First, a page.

Letter Regarding Article by Masoudi et al, “National Patterns of Use and Effectiveness of Angiotensin-Converting Enzyme Inhibitors in Older Patients With Heart Failure and Left Ventricular Systolic Dysfunction”
To the Editor:
We read with great interest the article by Masoudi et al,1 in which “a stubborn, persistent gap between ideal practice and actual use of ACE inhibitors for heart failure” was shown. The editorial by Mark Hlatky2 also stimulated our reflections.
The gap between ideal and practical use in the cardiovascular field and other fields of medicine may have various explanations. Data have shown that the “real patient” is different from the “trial patient”; in fact the latter, even if old, is usually in good general condition, without comorbidities and cognitive and physical impairments. This patient may be considered a “robust” or an “intermediate” subject.3 In the real world, however, many patients are frail, with severe comorbidities, polypharmacy, cognitive or physical disabilities, and reduced life expectancy. Many doctors involved in treating frail patients have the perception that certain drugs may not be useful. We must give scientific basis to this perception. This is true in particular for angiotensin-converting enzyme inhibitors and β-blockers, the benefits of which are not immediate for patients.
As observed with the underuse of warfarin in the prophylaxis of thromboembolism in atrial fibrillation in older adult patients,4 we believe that the gap between actual and ideal clinical management may be not an index of malpractice.5 Cardiovascular professional societies should address practice guidelines not only for the robust patient but also for the frail patient with reduced life expectancy, and should choose survival and symptoms as outcomes of treatment in robust patients, but only symptoms in the frailest group of patients.
In conclusion, we believe that cardiovascular societies should classify the different typology of older adult patients (eg, robust versus intermediate versus physical and cognitively disabled versus end-stage or dying), allowing physicians to select different therapeutic goals according to life expectancy. In this way, it will be possible to reduce in the single patient the gap between actual and ideal clinical management.
Masoudi FA, Rathore SS, Wang Y, Havranek EP, Curtis JP, Foody JM, Krumholz HM. National patterns of use and effectiveness of angiotensin-converting enzyme inhibitors in older patients with heart failure and left ventricular systolic dysfunction. Circulation. 2004; 110: 724–731.
Hlatky MA. Underuse of evidence-based therapies. Circulation. 2004; 110: 644–645.
Dr Sabatini and colleagues raise important issues in the care of older patients with heart failure. It may be difficult to apply existing evidence to these patients because few resemble those enrolled in clinical trials,1 many have competing comorbidities,2 and treatment goals may vary. Nonetheless, our study3 assessed patterns of use of angiotensin-converting enzyme (ACE) inhibitors in a “real-world” older adult population characterized by these treatment challenges.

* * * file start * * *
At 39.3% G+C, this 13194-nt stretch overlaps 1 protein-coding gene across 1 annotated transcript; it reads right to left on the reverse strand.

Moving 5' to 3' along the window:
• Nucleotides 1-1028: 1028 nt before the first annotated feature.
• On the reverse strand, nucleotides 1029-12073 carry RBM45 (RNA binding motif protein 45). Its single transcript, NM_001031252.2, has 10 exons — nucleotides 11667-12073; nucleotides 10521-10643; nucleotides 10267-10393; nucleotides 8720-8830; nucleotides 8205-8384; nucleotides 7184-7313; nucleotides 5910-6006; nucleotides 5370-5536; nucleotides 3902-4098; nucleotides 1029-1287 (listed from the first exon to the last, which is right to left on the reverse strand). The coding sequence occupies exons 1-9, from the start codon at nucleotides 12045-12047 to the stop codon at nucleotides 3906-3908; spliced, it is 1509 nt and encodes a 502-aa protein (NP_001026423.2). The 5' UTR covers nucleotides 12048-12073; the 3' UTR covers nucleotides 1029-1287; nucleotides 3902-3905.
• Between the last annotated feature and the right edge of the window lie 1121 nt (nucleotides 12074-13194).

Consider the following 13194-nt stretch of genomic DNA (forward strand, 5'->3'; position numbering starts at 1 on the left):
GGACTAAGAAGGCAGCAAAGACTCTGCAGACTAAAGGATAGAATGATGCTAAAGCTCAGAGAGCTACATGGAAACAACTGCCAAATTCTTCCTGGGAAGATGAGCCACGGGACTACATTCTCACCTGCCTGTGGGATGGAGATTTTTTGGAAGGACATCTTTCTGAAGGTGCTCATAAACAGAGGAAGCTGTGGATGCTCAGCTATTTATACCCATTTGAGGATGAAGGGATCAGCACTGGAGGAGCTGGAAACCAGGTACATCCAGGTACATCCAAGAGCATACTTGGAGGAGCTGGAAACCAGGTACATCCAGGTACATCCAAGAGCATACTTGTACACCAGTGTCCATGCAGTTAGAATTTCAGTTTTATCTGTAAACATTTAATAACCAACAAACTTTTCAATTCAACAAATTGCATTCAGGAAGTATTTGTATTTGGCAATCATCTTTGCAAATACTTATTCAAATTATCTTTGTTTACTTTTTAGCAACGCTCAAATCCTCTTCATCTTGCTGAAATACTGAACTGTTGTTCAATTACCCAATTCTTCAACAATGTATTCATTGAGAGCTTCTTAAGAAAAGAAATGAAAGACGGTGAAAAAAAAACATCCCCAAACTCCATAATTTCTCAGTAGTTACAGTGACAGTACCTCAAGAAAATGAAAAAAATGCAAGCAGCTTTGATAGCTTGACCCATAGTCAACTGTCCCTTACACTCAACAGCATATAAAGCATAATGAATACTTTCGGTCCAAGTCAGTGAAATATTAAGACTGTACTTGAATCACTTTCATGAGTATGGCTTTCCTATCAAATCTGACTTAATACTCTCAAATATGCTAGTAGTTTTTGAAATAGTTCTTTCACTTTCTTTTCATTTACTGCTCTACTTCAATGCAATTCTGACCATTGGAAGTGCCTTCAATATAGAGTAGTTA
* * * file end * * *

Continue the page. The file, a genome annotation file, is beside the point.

We studied only patients with no physician-documented reason—including frailty, patient preference, or physician judgment—to justify withholding ACE inhibitors.3 Given the exclusive focus on ideal candidates and the assessment of the use of ARBs as alternatives, we maintain that the treatment rates documented in our study demonstrate the persistent need for efforts to improve care.
Although polypharmacy complicates the treatment of older patients with heart failure, it is sobering to recognize that the gaps in ACE inhibitor prescription occur in the context of the frequent use of potentially harmful drugs, which emphasizes the importance of the routine review of the complex regimens of these patients. Practitioners should focus on maximizing the use of drugs with likely benefits, reconsidering those providing marginal benefits, and discontinuing potentially harmful agents.
Finally, advanced age, frailty, or comorbidity alone should not obviate the consideration of ACE inhibitor therapy. There is growing evidence demonstrating the effectiveness of guideline-recommended treatment in frail older patients with cardiovascular diseases.3,4 Furthermore, although some patients may prefer quality over quantity of life, ACE inhibitors may still be important to realizing these alternative treatment goals.
Although we support the development of a robust evidence base for the care of the growing number of older people with cardiovascular disease, we believe that it would be difficult and potentially inappropriate to create a typology of older patients. Given the complexities of caring for older people with heart failure, however, healthcare providers should provide individualized care that is sensitive to patient preferences and therapeutic goals.